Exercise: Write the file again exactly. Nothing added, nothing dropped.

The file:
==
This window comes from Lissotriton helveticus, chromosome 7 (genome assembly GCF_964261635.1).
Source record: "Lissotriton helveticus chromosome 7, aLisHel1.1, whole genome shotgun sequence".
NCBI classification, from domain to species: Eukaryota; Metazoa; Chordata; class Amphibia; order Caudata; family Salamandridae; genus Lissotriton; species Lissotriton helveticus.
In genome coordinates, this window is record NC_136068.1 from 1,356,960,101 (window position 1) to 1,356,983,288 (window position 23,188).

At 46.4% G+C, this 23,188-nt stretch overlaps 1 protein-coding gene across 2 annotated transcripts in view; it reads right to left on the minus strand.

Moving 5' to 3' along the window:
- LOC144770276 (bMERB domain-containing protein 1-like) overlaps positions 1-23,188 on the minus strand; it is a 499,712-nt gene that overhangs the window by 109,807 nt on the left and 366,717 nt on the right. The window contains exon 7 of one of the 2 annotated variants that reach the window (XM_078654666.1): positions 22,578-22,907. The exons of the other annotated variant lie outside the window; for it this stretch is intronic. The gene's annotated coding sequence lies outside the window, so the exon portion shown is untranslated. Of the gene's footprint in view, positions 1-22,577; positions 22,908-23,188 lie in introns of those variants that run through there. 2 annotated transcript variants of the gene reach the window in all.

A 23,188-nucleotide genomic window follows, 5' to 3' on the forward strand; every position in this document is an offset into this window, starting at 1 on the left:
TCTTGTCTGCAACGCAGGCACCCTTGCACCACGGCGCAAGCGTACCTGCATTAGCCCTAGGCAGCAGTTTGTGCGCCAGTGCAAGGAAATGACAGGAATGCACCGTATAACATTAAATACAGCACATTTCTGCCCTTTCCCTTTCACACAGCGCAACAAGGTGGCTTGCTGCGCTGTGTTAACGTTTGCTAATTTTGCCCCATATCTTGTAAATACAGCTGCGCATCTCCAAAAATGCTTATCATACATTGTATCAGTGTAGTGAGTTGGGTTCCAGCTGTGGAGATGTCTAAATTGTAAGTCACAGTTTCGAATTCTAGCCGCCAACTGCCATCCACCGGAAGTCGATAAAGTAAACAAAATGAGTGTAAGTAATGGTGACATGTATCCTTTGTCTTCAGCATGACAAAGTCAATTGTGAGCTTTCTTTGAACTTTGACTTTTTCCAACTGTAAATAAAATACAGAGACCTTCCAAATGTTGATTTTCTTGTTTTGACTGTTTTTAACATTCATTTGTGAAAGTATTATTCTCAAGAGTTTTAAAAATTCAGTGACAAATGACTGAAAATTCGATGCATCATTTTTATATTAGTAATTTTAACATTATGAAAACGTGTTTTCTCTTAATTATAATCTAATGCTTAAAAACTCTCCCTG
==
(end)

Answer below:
This window comes from Lissotriton helveticus, chromosome 7 (genome assembly GCF_964261635.1).
Source record: "Lissotriton helveticus chromosome 7, aLisHel1.1, whole genome shotgun sequence".
NCBI classification, from domain to species: Eukaryota; Metazoa; Chordata; class Amphibia; order Caudata; family Salamandridae; genus Lissotriton; species Lissotriton helveticus.
In genome coordinates, this window is record NC_136068.1 from 1,356,960,101 (window position 1) to 1,356,983,288 (window position 23,188).

At 46.4% G+C, this 23,188-nt stretch overlaps 1 protein-coding gene across 2 annotated transcripts in view; it reads right to left on the minus strand.

Moving 5' to 3' along the window:
- LOC144770276 (bMERB domain-containing protein 1-like) overlaps positions 1-23,188 on the minus strand; it is a 499,712-nt gene that overhangs the window by 109,807 nt on the left and 366,717 nt on the right. The window contains exon 7 of one of the 2 annotated variants that reach the window (XM_078654666.1): positions 22,578-22,907. The exons of the other annotated variant lie outside the window; for it this stretch is intronic. The gene's annotated coding sequence lies outside the window, so the exon portion shown is untranslated. Of the gene's footprint in view, positions 1-22,577; positions 22,908-23,188 lie in introns of those variants that run through there. 2 annotated transcript variants of the gene reach the window in all.

A 23,188-nucleotide genomic window follows, 5' to 3' on the forward strand; every position in this document is an offset into this window, starting at 1 on the left:
TCTTGTCTGCAACGCAGGCACCCTTGCACCACGGCGCAAGCGTACCTGCATTAGCCCTAGGCAGCAGTTTGTGCGCCAGTGCAAGGAAATGACAGGAATGCACCGTATAACATTAAATACAGCACATTTCTGCCCTTTCCCTTTCACACAGCGCAACAAGGTGGCTTGCTGCGCTGTGTTAACGTTTGCTAATTTTGCCCCATATCTTGTAAATACAGCTGCGCATCTCCAAAAATGCTTATCATACATTGTATCAGTGTAGTGAGTTGGGTTCCAGCTGTGGAGATGTCTAAATTGTAAGTCACAGTTTCGAATTCTAGCCGCCAACTGCCATCCACCGGAAGTCGATAAAGTAAACAAAATGAGTGTAAGTAATGGTGACATGTATCCTTTGTCTTCAGCATGACAAAGTCAATTGTGAGCTTTCTTTGAACTTTGACTTTTTCCAACTGTAAATAAAATACAGAGACCTTCCAAATGTTGATTTTCTTGTTTTGACTGTTTTTAACATTCATTTGTGAAAGTATTATTCTCAAGAGTTTTAAAAATTCAGTGACAAATGACTGAAAATTCGATGCATCATTTTTATATTAGTAATTTTAACATTATGAAAACGTGTTTTCTCTTAATTATAATCTAATGCTTAAAAACTCTCCCTG